In explaining this concept, Dr. Hill also addresses the brain biology that is an eating disorder. To help demonstrate this concept, Dr. Hill explains that those who suffer from eating disorders experience constant noise in their thought patterns; noise that is so loud and confusing that the only way to control it is through controlling eating habits. To give the audience an idea of what this is like, voice recordings of typical thought patterns are displayed for a very real, very dramatic depiction of the anxieties surrounding the everyday struggles of those with an eating disorder. After watching Dr. Hill’s TED Talk you will be able to understand the biological forces behind an eating disorder and how they work in conjunction with the social and emotional struggles one can experience.

Mental Health Monday—how does the human brain work?

Fill the earth and subdue it! (Genesis 1:28) 

It seems that exploration is woven into the fabric of the human spirit. Perhaps the urge is simply the manifestation of the Creator’s command: Subdue the earth!”

In my lifetime exploration has concentrated on outer space and inner space. I was in Junior High when President Kennedy set a goal to put a man on the moon in ten years. Now, with the Hubble Telescope we have viewed vast regions of the cosmos hitherto unknown to humankind.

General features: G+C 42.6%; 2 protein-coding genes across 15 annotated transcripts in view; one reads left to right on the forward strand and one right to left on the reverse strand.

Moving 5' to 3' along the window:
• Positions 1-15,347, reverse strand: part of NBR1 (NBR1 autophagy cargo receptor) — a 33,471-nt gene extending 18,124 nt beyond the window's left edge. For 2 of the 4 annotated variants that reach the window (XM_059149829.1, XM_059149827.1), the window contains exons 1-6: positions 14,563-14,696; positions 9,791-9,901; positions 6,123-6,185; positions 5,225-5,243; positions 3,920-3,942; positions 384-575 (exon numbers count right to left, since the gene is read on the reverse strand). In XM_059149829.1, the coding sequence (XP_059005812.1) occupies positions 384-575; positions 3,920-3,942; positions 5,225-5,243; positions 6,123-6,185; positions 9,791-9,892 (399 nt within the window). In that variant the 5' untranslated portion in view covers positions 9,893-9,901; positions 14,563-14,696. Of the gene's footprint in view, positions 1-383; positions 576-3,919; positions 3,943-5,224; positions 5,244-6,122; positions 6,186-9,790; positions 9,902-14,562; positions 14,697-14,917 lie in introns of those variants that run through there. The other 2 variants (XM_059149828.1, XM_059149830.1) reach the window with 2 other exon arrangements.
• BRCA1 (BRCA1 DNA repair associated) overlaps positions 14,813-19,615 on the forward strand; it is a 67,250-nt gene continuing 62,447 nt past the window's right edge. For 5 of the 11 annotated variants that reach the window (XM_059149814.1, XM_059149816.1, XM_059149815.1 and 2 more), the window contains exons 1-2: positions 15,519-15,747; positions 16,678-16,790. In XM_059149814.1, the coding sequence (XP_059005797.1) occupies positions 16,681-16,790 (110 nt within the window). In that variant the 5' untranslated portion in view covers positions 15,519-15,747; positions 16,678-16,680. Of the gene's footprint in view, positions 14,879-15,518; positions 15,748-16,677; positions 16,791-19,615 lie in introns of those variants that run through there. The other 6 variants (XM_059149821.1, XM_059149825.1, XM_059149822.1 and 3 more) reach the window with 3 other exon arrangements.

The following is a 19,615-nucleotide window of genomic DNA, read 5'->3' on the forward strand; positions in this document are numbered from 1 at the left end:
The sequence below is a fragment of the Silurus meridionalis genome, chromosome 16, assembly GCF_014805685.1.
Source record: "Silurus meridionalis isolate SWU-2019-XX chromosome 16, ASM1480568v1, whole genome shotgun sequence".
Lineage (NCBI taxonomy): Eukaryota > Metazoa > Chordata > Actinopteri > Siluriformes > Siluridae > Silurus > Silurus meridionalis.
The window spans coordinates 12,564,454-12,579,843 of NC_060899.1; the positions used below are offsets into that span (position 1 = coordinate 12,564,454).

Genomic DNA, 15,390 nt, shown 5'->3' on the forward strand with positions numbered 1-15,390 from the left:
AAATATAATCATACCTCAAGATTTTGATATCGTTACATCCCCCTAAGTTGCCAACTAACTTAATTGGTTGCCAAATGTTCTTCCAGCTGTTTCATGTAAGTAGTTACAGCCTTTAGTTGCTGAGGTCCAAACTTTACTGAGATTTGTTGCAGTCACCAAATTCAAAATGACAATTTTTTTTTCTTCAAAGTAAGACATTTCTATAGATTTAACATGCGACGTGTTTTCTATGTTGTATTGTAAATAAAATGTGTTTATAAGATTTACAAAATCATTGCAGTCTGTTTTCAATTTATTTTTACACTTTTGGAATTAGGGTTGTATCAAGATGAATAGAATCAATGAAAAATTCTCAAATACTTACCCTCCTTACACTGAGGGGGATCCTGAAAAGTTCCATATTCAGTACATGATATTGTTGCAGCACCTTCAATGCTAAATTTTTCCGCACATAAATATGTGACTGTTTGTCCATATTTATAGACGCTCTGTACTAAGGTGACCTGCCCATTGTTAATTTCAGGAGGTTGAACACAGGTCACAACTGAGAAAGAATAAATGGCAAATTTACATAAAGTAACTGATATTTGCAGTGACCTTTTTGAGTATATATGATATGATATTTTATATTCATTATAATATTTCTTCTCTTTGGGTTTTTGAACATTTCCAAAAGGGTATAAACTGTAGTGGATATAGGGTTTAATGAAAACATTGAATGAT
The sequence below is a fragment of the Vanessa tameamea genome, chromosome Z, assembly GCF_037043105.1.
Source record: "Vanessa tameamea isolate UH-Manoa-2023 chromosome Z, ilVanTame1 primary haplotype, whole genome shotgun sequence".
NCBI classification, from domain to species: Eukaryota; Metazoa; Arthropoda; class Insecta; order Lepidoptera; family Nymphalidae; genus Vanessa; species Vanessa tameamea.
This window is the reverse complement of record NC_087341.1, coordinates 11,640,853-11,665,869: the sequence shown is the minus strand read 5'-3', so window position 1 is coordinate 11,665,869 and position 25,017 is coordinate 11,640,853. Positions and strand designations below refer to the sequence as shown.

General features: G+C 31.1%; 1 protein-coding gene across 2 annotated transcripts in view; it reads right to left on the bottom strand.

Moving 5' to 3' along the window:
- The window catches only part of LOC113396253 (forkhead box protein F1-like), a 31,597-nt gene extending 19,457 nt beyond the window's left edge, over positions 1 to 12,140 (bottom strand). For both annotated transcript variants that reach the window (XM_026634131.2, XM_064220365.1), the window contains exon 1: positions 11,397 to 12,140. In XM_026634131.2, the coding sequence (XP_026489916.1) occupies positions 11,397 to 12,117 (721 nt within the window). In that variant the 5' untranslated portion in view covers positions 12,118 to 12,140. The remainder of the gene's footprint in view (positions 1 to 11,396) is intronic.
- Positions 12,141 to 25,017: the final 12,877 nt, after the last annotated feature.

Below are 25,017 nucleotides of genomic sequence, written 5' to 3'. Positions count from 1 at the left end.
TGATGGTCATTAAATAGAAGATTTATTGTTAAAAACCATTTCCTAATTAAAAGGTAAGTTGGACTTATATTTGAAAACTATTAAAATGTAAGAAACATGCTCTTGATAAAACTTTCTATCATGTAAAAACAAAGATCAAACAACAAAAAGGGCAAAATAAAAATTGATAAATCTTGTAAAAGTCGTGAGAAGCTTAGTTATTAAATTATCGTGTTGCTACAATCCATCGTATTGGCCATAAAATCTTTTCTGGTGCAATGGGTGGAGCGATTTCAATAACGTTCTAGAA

DNA1In recent decades exploration has turned to inner space. In 2003 the Human Genome Project announced the complete mapping of the human genome. Each of your cells has a master code of 23 pairs of chromosomes. Each chromosome contains hundreds to thousands of genes, which carry the instructions for making proteins that make you absolutely unique.

brainCurrently, however, the three-pound mass between your ears is the most exciting frontier of exploration. For example, working at MIT, Sebastian Seung and his collaborators are working on a plan to thin-slice a mouse brain and trace, from slice to slice, each neural pathway, exposing the wiring diagram of the brain and creating a powerful new way to visualize the workings of the mind. Seung says, “We possess our entire genome at birth, but things like memories are not “stored” in the genome; they are acquired through life and accumulated in the brain.”